Physiologic and Pathologic Changes in Patients with Continuous-Flow Ventricular Assist Devices
Rent the article at a discountRent now
* Final gross prices may vary according to local VAT.Get Access
The clinical use of the newer continuous-flow pumps for mechanical circulatory support have resulted in superior outcomes including significantly reduced complication rates with improved durability over first generation pulsatile design pumps. However, as with all new technology, the newer LVADs have introduced a different set of management issues, as well as a unique risk profile into the mechanical circulatory support arena that were previously absent or unimportant with pulsatile LVADs. These include the effects of continuous flow on the systemic circulation and end-organ function, risk of thromboembolism, and pump thrombosis related to contact bearings in the blood path, the possible increased incidence of gastrointestinal bleeding, and ventricular arrhythmias, as well as alterations in the unloading characteristics of continuous-flow devices. This manuscript overviews the physiologic and pathologic effects that are associated with continuous-flow pumps and their unique management issues and complications.
- Frazier, O. H., Rose, E. A., Oz, M. C., et al. (2001). Multicenter clinical evaluation of the HeartMate vented electric left ventricular assist system in patients awaiting heart transplantation. Journal of thoracic and cardiovascular surgery, 122, 1186–1195. CrossRef
- Frazier, O. H., Rose, E. A., McCarthy, P., et al. (1995). Improved mortality and rehabilitation of transplant candidates treated with a long-term implantable left ventricular assist system. Annals of Surgery, 222, 327–336. CrossRef
- Morgan, J. A., John, R., Rao, V., et al. (2004). Bridging to transplant with the HeartMate left ventricular assist device: The Columbia Presbyterian 12-year experience. Journal of thoracic and cardiovascular surgery, 127, 1309–1316. CrossRef
- Rose, E. A., Gelijns, A. C., Moskowitz, A. J., et al. (2001). Long-term mechanical left ventricular assistance for end-stage heart failure. New England Journal of Medicine, 345, 1435–1443. CrossRef
- Pagani, F. D., Long, J. W., Dembitsky, W. P., et al. (2006). Improved mechanical reliability of the HeartMate XVE left ventricular assist system. Annals of Thoracic Surgery, 82, 1413–1419. CrossRef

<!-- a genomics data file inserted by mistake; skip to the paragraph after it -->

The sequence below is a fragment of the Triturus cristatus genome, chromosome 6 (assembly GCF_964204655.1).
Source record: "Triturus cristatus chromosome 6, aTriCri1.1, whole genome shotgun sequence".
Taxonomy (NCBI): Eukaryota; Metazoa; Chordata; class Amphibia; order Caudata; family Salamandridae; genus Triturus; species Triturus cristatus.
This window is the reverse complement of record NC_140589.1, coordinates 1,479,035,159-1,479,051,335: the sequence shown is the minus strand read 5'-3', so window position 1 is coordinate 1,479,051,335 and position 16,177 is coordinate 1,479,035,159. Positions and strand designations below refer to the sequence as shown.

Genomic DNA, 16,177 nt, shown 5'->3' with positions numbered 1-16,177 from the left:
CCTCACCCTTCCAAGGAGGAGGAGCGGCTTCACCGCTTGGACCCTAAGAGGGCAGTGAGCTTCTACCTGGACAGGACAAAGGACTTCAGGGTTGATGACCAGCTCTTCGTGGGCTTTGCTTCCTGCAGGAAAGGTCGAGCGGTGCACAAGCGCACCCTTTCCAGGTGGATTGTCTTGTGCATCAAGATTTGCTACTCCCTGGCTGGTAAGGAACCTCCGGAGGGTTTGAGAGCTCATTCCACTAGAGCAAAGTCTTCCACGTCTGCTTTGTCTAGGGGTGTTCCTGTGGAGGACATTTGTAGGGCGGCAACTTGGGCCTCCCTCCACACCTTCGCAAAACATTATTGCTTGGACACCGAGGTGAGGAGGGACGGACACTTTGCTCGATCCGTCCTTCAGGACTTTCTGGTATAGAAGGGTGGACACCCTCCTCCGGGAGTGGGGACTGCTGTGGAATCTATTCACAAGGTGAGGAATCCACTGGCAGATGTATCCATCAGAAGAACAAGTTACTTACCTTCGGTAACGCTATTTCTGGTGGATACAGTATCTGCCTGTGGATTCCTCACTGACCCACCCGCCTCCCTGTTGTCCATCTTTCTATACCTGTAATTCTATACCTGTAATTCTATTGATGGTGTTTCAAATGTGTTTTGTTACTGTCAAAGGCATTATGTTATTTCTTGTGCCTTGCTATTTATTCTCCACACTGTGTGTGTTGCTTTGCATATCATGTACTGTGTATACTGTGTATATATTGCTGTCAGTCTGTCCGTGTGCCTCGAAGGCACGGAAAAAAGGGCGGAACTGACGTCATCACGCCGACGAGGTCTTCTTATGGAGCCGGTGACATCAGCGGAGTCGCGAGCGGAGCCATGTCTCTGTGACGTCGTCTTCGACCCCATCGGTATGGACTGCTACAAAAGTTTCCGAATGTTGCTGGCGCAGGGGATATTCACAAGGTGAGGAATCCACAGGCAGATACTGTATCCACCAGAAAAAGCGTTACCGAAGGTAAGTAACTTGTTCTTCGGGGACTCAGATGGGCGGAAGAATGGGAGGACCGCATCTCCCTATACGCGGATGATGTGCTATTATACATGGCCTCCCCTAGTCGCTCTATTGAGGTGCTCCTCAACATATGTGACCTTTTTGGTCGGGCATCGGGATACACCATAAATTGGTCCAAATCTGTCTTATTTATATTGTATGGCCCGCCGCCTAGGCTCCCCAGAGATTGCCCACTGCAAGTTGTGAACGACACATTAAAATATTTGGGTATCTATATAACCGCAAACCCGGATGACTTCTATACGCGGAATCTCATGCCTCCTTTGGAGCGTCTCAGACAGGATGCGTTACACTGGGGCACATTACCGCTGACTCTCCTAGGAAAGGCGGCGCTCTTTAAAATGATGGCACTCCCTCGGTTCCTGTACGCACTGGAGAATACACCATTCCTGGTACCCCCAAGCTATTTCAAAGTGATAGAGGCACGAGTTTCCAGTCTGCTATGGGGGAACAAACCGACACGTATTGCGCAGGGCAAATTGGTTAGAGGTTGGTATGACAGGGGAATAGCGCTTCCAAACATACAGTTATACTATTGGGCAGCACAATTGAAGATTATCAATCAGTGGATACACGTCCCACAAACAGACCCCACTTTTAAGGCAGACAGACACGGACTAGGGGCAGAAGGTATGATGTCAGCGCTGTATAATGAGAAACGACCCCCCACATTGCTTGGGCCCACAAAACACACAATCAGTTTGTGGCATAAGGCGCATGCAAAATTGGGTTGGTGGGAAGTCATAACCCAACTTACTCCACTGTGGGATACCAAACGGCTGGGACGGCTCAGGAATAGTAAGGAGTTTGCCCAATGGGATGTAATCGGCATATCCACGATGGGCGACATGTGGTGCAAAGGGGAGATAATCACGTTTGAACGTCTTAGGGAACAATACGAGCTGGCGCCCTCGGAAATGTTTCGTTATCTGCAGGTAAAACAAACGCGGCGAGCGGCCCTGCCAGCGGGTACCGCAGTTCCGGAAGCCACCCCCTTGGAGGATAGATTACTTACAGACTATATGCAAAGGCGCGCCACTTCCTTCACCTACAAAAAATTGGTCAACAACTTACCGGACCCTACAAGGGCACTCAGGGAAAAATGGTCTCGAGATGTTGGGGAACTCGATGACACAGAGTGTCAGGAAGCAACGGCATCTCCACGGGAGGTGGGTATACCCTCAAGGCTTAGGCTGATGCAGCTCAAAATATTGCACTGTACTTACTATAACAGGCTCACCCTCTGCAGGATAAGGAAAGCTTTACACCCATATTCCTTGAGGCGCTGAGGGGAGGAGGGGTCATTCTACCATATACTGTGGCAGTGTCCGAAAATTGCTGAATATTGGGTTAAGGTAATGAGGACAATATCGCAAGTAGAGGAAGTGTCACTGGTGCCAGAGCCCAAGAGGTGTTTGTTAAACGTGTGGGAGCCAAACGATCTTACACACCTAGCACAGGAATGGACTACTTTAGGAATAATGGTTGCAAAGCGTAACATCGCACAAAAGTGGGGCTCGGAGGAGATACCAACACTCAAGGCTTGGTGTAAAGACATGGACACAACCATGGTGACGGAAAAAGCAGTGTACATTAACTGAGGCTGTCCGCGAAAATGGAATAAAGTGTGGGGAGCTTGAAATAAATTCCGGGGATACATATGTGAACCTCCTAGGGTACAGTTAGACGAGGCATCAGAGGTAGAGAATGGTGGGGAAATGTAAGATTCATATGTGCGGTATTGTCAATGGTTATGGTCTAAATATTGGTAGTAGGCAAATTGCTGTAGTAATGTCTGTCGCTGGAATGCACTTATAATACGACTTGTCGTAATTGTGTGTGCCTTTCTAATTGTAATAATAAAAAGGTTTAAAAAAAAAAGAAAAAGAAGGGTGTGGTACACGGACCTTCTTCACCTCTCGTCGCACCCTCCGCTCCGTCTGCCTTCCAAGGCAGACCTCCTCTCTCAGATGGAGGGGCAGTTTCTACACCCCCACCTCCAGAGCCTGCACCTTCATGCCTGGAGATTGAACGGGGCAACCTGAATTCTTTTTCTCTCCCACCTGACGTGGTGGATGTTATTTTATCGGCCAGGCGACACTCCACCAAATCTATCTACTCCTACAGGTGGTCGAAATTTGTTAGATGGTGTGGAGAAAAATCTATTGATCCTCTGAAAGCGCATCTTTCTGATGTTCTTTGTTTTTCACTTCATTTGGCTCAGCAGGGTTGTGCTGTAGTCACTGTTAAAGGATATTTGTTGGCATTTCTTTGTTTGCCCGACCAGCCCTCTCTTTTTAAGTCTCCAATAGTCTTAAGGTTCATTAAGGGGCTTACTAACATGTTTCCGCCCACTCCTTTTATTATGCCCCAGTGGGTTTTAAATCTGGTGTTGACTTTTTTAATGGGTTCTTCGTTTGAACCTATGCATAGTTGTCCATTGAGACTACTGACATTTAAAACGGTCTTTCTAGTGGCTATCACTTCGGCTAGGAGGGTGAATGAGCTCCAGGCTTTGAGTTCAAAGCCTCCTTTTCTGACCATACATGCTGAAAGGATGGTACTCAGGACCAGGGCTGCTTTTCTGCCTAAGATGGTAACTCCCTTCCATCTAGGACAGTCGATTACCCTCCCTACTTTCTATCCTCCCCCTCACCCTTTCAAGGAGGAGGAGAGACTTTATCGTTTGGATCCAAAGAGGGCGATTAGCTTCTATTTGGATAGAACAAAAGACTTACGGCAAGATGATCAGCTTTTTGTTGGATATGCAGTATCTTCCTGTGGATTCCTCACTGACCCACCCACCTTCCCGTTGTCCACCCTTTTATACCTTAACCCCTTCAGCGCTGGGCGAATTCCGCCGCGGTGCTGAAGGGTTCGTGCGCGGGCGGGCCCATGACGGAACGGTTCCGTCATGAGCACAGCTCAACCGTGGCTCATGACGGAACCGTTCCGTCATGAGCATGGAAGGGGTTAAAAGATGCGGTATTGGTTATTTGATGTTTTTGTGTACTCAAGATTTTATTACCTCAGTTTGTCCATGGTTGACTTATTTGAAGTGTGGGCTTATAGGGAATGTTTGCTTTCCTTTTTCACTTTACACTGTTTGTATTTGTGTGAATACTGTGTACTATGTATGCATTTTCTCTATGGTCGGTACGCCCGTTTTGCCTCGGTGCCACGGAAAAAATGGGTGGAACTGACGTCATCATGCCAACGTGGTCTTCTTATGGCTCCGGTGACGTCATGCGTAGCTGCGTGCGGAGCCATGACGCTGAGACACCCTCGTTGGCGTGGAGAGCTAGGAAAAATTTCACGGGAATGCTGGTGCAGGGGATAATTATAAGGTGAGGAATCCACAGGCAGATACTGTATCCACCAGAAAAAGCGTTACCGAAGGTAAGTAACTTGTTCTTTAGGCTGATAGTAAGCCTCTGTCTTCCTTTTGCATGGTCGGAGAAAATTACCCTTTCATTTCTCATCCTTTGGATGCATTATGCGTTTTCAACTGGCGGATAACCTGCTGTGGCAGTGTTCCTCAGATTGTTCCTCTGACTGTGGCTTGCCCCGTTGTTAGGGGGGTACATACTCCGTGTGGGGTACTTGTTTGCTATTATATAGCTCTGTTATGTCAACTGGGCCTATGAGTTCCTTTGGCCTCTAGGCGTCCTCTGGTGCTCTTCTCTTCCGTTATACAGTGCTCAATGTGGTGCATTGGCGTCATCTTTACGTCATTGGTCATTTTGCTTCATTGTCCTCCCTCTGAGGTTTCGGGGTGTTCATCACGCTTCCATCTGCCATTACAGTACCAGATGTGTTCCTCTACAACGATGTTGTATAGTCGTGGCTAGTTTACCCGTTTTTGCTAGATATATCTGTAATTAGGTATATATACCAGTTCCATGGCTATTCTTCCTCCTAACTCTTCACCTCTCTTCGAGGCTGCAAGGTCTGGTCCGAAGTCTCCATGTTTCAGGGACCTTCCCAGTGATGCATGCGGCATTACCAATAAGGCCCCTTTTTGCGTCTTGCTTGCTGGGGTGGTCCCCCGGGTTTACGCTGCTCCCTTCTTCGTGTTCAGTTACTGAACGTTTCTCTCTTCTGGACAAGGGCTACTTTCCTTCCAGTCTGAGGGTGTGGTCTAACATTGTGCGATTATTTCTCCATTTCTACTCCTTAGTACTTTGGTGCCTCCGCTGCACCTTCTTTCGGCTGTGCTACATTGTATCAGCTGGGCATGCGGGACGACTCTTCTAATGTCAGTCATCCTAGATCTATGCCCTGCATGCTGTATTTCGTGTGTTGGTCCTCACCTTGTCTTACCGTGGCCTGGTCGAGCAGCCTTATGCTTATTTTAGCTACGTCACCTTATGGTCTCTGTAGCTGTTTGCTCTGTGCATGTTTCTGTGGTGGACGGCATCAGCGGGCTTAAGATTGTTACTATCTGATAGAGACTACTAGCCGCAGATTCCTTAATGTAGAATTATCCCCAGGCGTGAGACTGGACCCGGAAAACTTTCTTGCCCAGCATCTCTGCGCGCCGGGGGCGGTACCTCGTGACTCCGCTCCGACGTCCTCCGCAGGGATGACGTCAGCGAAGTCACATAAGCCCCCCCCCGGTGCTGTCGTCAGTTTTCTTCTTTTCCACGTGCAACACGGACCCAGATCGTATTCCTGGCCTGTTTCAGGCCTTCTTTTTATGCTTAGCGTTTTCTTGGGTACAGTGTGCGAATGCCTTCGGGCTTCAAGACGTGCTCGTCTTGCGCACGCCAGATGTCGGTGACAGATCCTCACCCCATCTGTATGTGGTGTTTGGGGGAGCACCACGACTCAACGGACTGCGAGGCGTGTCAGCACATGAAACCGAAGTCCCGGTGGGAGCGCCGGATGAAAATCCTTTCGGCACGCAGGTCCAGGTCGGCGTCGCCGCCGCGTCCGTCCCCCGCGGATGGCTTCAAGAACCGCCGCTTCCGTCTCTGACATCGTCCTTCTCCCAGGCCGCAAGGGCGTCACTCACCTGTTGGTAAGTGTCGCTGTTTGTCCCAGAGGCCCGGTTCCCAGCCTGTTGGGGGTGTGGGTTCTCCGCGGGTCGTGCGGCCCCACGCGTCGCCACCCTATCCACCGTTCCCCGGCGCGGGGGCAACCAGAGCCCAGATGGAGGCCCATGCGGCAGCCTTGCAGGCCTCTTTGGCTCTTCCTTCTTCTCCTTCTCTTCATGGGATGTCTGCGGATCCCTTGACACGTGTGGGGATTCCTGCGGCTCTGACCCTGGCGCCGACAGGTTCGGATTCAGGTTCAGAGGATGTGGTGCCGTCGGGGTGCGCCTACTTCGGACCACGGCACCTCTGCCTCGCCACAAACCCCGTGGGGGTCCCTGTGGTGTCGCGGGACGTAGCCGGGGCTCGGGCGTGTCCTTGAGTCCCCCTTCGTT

- Feller, E. D., Sorensen, E. N., Haddad, M., et al. (2007). Clinical outcomes are similar in pulsatile and nonpulsatile left ventricular assist device recipients. Annals of Thoracic Surgery, 83, 1082–1088. CrossRef
- Frazier, O. H., Gemmato, C., Myers, T. J., et al. (2007). Initial clinical experience with the HeartMate II axial-flow left ventricular assist device. Texas Heart Institute Journal, 34, 275–281.
- Miller, L. W., Pagani, F. D., Russell, S. D., et al. (2007). Use of a continuous-flow device in patients awaiting heart transplantation. New England Journal of Medicine, 357, 885–896. CrossRef
- John, R., Kamdar, F., Liao, K., et al. (2008). Improved survival and decreasing incidence of adverse events using the HeartMate II left ventricular assist device as a bridge-to-transplant. Annals of Thoracic Surgery, 86, 1227–1235. CrossRef
- John, R. (2008). Current axial flow pumps—HeartMate II and Jarvik LVADs. Seminars in Thoracic and Cardiovascular Surgery, 20, 264–272. CrossRef
- Rose, E. A., Levin, H. R., Oz, M. C., et al. (1994). Artificial circulatory support with textured interior surfaces: a counterintuitive approach to minimize thromboembolism. Circulation, 90(5 pt 2), II87–91.
- John, R., Kamdar, F., Liao, K., et al. (2008). Low thromboembolic risk with the HeartMate II left ventricular assist device. Journal of thoracic and cardiovascular surgery, 136, 1318–1323. CrossRef
- Letsou, G. V., Shah, N., Gregoric, I. D., et al. (2005). Gastrointestinal bleeding from arteriovenous malformations in patients supported by the Jarvik 2000 axial-flow left ventricular assist device. Journal of Heart and Lung Transplantation, 24, 105–109. CrossRef
- Crow, S., John, R., Boyle, A., et al. (2009). Gastrointestinal bleeding rates in recipients of non-pulsatile and pulsatile left ventricular assist devices. Journal of Thoracic and Cardiovascular Surgery, 137, 208–215. CrossRef
- Heyde, E. C. (1958). Gastrointestinal bleeding in aortic stenosis (letter). New England Journal of Medicine, 259, 196.
- Boley, S. J., Sammarteno, R., Adams A., et al. (1977). Vascular ectasias of the colon. On the nature and etiology of vascular ectasias of the colon. Gastroenterolgy, 72, 650–660.
- Warkentin, T. E., Moore, J. C., & Morgan, D. G. (1992). Aortic stenosis and bleeding gastrointestinal angiodysplasia: is acquired von Willebrand’s disease the link? Lancet, 340, 35–37. CrossRef
- Furlan, M. (1996). von Willebrand factor: molecular size and functional activity. Annals of Hematology, 72, 341–348. CrossRef